There’s a moment where none of the light existed. A stampede of all experience is buried between the darkness of skull cracks because space is for the eluding senses, memory, and the brilliance of a mustang.    

Mirroring the patina that I trust goes with his own; rings older than every desert stone  floating past us.

Illness becomes a black wave of sand after the sun drops fifty stories behind black rocks beyond the plains. 

Different energies attempt to load inside me and my mind runs itself off the road.

My memory looks for a quick escape, running into the side of the temple of a man
at the wheel with increasing energy, an event that clarifies as a “shadow,” for example.


                                                                                                               I smell a lake I cannot see.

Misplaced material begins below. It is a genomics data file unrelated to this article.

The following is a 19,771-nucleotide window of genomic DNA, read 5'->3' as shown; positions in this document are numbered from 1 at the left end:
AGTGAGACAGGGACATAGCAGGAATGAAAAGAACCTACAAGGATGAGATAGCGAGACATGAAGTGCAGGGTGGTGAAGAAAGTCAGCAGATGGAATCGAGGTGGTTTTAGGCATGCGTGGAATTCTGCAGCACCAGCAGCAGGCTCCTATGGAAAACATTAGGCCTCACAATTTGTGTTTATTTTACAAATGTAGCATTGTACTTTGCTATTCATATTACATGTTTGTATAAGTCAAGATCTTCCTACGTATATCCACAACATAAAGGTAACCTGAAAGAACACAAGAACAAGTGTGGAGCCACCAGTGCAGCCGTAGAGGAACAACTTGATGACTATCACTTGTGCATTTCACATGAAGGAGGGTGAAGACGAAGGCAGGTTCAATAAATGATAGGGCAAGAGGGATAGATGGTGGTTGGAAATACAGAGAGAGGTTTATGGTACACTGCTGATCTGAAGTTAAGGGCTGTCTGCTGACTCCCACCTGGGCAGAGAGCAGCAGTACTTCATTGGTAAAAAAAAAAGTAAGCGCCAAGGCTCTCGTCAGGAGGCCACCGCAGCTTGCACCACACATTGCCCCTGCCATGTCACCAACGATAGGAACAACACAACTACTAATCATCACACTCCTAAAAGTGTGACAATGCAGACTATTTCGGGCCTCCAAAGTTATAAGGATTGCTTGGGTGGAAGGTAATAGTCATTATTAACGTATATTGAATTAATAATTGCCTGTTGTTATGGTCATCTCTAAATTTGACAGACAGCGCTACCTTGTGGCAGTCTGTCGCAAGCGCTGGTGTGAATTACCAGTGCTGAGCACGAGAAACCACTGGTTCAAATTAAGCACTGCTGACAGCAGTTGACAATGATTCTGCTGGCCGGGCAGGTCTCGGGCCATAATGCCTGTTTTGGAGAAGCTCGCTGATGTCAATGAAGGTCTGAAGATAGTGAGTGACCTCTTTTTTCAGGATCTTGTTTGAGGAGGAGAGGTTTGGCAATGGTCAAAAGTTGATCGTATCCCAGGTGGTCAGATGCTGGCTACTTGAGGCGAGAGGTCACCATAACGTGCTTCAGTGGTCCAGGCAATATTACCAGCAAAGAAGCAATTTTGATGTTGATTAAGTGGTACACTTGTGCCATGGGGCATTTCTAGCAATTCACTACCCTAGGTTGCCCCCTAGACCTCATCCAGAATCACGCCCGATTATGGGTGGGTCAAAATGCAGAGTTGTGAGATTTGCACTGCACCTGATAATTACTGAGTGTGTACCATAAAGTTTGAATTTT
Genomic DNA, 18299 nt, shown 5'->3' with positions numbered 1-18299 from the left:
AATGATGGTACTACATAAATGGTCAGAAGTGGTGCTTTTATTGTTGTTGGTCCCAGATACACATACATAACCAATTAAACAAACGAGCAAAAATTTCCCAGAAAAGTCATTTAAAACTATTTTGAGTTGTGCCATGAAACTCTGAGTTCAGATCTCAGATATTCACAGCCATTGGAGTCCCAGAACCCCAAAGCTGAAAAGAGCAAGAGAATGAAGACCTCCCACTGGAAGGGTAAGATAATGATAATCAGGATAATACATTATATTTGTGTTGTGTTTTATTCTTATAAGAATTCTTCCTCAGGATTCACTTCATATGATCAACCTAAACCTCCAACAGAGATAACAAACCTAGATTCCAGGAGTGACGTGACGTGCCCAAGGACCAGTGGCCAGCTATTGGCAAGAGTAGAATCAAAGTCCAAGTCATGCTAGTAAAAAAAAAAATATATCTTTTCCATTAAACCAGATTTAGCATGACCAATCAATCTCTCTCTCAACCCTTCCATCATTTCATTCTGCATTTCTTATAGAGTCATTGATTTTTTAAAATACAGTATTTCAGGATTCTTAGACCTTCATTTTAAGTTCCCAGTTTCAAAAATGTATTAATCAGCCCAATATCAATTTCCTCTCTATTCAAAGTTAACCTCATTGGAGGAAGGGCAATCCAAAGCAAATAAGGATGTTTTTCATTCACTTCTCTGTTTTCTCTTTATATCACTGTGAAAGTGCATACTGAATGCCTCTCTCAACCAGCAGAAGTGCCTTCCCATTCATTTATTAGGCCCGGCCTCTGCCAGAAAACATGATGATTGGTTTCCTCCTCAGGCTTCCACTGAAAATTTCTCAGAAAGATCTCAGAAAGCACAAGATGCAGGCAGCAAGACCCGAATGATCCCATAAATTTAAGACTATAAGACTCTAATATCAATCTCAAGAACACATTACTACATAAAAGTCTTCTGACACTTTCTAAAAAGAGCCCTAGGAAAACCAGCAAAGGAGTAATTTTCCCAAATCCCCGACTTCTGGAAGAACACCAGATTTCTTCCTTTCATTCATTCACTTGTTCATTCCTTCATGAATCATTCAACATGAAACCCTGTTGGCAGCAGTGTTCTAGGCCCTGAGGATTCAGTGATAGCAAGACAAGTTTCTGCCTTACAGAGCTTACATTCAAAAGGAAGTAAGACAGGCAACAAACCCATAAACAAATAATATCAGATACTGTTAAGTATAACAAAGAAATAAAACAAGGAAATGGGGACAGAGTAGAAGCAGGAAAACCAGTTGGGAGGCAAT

Kelsey Hall

Afterlife on Ghost Ranch

A set of Earth-bound bones drag behind the woman with black hair
chipped horns, loose jaw bones fit in her palm like water conforming
to her own cracked flesh
A pattern in the dirt that snakes fill as they follow the smell of decay

A wide-brimmed hat forms a shadow
across orange dirt that follows the woman’s heels
back to the Ghost Ranch

Landscapes inside paintings are home,
the afterlife      for well-tended skulls
in oiled, canvas tapestries     preserved far
from the haunt of wilt; deterioration

More stealth than the turkey vulture
The woman with the black hair
Is mother to afterlife faces, and the desert floor

Here is the highest praise
The image of a skull, re-birthed from a brush
Outliving splitting bones in fragmented sand
Powerful mother
Greater than the Sun